On the 14th of May 2013 Angelina Jolie’s revelation that she carried the BRCA1 breast cancer gene and had had a preventative double mastectomy made world headlines and the fear of breast cancer went through the roof. Women’s support groups, health centres and health agencies were deluged with calls from fearful women who wondered if they might have either of the BRCA1 and BRCA2 genes that are associated with a high risk of breast and ovarian cancer.
In the aftermath of the publication of Angelina Jolie’s story in the New York Times1, risk percentages for breast cancer were exaggerated and talked about as though they were death sentences. Her 87% risk of breast cancer became 90% which according to Professor Geoff Lindeman, head of the RMH Familial Cancer Centre, was “the upper end of risk when the gene was first discovered.”2
Only about 5% of all breast cancers are hereditary, and not all of them will involve the BRCA1 or BRCA2 gene. The risk of cancer for women with the breast cancer gene is somewhere between 40 – 65% with the risks for women with the BRCA1 gene being higher than for those with the BRCA2 gene. In the midst of the panic that was generated by Angelina Jolie’s story it is important to keep in mind that having either of these genes does not mean that a woman will develop either breast cancer or ovarian cancer.2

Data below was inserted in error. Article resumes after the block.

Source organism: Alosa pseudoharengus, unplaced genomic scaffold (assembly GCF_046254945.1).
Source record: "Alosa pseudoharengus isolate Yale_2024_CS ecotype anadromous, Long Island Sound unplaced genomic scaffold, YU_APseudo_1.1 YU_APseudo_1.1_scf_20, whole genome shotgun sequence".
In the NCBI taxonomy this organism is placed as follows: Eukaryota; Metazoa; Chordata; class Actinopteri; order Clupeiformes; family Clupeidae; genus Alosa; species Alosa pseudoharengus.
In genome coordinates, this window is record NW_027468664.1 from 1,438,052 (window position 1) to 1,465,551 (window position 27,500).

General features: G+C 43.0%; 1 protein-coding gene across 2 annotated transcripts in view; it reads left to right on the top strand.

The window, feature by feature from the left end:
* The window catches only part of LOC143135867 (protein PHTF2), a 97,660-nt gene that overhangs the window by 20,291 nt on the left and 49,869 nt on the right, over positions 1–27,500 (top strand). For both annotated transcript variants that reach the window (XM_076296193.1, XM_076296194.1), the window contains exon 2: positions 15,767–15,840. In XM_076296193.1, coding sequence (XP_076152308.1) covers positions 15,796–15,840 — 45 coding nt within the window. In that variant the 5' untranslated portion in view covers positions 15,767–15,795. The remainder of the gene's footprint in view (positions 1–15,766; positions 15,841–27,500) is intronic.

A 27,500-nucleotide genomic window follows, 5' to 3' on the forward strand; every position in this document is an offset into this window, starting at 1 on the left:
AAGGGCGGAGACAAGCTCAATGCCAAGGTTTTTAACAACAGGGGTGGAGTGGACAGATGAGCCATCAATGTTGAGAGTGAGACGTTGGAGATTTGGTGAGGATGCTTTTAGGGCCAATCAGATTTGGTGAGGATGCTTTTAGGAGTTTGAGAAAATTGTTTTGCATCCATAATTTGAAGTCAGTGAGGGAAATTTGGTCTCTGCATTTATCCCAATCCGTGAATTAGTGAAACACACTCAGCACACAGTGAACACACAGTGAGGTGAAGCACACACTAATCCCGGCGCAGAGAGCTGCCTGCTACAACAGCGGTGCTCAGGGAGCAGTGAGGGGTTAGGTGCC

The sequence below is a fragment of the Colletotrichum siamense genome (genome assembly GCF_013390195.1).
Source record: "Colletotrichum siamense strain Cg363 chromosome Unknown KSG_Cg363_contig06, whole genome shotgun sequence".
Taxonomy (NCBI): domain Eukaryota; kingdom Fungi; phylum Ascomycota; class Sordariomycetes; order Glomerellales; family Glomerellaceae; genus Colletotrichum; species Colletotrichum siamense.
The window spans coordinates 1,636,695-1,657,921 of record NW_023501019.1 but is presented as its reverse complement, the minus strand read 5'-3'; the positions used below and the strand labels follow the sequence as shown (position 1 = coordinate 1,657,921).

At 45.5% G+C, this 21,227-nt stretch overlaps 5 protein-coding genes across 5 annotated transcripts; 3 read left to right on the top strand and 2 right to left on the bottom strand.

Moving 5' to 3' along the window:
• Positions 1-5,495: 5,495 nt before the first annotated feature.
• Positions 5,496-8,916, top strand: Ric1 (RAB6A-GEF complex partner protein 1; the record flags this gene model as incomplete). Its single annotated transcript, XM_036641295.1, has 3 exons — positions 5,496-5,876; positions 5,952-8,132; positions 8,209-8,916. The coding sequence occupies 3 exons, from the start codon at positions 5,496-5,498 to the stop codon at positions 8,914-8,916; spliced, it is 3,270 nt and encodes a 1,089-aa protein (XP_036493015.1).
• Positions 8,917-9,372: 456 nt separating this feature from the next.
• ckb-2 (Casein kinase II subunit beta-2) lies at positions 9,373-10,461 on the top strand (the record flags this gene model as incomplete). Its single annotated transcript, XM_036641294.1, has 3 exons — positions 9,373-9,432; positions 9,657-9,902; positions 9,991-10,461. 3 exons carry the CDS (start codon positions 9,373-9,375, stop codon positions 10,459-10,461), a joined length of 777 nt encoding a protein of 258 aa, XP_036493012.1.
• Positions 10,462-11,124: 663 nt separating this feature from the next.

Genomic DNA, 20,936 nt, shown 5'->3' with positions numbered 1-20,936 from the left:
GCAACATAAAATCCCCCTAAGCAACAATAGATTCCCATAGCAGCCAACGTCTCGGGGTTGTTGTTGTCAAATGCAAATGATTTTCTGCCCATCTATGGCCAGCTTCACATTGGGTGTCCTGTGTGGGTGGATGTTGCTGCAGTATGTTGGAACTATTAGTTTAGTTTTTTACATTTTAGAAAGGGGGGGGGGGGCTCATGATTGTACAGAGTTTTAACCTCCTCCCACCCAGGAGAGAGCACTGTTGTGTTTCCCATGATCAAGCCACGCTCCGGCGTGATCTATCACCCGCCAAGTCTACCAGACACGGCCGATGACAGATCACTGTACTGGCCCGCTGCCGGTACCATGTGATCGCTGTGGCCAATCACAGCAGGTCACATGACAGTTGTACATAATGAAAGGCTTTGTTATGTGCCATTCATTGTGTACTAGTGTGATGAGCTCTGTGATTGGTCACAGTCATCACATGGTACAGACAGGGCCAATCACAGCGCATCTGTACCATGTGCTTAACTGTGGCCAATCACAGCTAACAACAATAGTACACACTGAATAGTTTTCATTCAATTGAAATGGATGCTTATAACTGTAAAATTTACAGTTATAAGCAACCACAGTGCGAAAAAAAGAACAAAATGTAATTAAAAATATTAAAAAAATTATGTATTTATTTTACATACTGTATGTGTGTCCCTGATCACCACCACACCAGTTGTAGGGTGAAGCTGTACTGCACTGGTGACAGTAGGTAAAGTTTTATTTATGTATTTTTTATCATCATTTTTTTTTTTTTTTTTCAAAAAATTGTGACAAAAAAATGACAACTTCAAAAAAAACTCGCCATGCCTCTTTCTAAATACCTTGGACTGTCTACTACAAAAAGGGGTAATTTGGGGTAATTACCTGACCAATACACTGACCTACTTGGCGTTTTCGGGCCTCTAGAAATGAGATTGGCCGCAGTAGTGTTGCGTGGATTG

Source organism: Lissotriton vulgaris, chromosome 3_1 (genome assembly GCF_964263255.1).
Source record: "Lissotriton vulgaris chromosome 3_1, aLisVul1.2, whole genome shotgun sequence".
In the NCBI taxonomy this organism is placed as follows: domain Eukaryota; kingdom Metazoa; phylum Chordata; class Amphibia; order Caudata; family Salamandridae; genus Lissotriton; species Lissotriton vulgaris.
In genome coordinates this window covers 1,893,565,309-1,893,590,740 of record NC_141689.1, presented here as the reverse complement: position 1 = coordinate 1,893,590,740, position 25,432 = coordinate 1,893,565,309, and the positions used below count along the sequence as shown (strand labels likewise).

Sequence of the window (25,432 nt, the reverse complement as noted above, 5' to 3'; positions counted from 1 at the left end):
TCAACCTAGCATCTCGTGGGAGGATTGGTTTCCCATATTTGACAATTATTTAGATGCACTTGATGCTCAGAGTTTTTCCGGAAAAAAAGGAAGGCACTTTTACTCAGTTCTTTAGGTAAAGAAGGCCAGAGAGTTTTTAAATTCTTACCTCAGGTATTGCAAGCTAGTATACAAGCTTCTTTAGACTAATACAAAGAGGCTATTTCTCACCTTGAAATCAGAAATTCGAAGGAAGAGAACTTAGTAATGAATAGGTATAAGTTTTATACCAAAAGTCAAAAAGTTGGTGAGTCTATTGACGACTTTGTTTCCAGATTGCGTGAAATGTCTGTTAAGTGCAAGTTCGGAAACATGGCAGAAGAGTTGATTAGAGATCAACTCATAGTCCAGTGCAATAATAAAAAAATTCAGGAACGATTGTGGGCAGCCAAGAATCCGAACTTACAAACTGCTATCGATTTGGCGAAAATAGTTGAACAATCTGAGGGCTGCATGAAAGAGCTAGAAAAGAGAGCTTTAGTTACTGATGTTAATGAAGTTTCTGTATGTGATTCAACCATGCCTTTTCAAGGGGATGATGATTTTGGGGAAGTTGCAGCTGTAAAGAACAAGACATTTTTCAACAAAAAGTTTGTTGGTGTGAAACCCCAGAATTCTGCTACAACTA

The BRCA genes play an important role in repairing the breaks or mutations in the DNA in our cells. But just as the body has a number of pathways that lead to cancer, it also has several pathways to repair DNA. The majority of women who are diagnosed with breast cancer have completely intact BRCA genes so there is obviously more to this than genomics.
It is also worth noting that men who inherit either of these genes may be at increased risk of prostate cancer as well as breast cancer – “breast cancer in men carrying BRCA2 has also been described in the medical literature.”2
The demand for genetic testing is probably also going through the roof as a result of the New York Times article. Yet, Professor Lindeman urges caution, and advises against routine genetic testing. “Testing is offered to people who have developed breast or ovarian cancer where there are features that might suggest a mutation is present,” he says.
The test is also extremely expensive as Myriad Genetics, a Utah-based company, patented the test and is currently the sole producer of it. In fact Myriad claims to own the rights to any test associated with the BRCA1 and BRCA2 genes and it has ruthlessly enforced that right, even though their test is inferior to one that Yale University was willing to provide at a much lower cost. The US Supreme Court has recently begun deliberations on the latest of a series of legal challenges to the granting of the patent that has been going on for over three years.
Referring to the fact that her wealth meant she has choices that other women do not have, Angelina Jolie observed that, “the cost of testing for BRCA1 and BRCA2, at more than $3,000 in the United States, remains an obstacle for many women.”